Canadian Forest Service Publications

13C CPMAS NMR spectroscopy and chemical analysis of coarse woody debris in coastal forests of Vancouver Island. 1998. Preston, C.M; Trofymow, J.A.; Niu, J.; Fyfe, C.A. Forest Ecology and Management 111: 51-68.

Year: 1998

Issued by: Pacific Forestry Centre

Catalog ID: 5121

Language: English

Availability: PDF (request by e-mail)

Available from the Journal's Web site.
DOI: 10.1016/S0378-1127(98)00307-7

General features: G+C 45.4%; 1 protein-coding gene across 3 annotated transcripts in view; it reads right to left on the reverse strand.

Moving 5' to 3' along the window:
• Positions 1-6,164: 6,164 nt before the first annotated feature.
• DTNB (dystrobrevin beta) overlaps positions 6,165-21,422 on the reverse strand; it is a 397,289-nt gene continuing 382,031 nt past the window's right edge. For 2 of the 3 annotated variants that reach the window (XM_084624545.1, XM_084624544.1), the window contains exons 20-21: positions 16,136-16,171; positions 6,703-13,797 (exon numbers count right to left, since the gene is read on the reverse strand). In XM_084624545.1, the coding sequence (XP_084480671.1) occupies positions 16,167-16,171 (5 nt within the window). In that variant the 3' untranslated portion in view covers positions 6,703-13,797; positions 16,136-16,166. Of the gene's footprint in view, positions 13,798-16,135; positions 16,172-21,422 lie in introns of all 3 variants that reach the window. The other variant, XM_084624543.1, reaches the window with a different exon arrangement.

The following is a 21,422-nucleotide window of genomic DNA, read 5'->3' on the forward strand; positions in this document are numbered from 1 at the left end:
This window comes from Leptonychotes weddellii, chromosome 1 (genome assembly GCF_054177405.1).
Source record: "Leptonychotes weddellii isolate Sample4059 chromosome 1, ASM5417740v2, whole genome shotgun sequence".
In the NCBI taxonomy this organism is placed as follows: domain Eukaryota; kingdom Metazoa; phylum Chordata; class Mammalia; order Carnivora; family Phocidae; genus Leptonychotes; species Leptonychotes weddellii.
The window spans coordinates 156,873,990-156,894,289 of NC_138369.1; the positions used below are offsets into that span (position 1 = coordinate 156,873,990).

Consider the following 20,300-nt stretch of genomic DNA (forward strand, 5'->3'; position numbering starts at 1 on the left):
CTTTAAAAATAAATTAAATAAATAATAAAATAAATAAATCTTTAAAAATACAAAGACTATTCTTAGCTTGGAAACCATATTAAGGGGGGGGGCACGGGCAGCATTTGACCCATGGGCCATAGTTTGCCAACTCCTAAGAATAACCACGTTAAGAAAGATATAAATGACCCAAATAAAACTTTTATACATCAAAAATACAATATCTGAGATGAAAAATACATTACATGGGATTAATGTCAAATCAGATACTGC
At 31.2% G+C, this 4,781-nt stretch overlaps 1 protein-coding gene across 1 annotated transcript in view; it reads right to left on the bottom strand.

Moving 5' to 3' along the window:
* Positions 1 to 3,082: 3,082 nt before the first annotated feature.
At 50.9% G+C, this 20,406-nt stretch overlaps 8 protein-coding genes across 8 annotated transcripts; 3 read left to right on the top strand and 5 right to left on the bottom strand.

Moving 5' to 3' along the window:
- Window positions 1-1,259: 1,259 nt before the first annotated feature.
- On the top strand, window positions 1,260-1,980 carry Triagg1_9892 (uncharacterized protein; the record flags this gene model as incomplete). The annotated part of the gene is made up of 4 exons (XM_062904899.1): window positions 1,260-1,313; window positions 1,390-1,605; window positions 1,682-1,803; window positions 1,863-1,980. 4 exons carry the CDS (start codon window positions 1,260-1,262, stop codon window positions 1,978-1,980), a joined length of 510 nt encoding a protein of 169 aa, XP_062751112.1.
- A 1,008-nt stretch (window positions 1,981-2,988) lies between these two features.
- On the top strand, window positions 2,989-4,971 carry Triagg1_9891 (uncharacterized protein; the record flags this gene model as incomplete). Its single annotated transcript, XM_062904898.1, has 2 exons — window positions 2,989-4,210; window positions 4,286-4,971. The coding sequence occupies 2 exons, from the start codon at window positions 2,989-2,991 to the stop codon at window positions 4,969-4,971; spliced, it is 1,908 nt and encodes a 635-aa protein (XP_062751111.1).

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The coastal forests of British Columbia have large accumulations of coarse woody debris, and information on this pool is considered essential in developing sustainable management practices. We characterized coarse woody debris (7-12 and >12 cm diameter) in forest chronosequences of four age classes located on east and west sides of Vancouver Island. For three species (Douglas-fir (Pseudotsuga menziesii (Mirb.) Franco), western hemlock (Tsuga heterophylla (Raf.) Sarg), western redcedar (Thuja plicata Donn.)) and unidentifed samples, increases in decay class (I to V, assigned in the field) were associated with decreasing density, and small increases in concentrations of C, N, and P. Sulfur concentrations (0.6 to 2.4 g/kg) were higher than those found elsewhere for wood and did not show any significant changes with decay class. Carbon-13 nuclear magnetic resonance spectroscopy with cross polarization and magic-angle spinning (13C CPMAS NMR) was used to analyse organic components in a subset of samples >12 cm. Logs up to decay class III generally showed little change in composition or a slight increase in polysaccharide C. After this, polysaccharide was lost more quickly and logs of decay class V were composed almost entirely of lignin, a pattern consistent with decay by brown-rot fungi. However, two samples of western redcedar decay class III and IV showed accumulation of polysaccharide, the pattern expected from white-rot fungi. The results of the density, chemical and NMR analysis indicate that for management purposes, a system with fewer decay classes would suffice.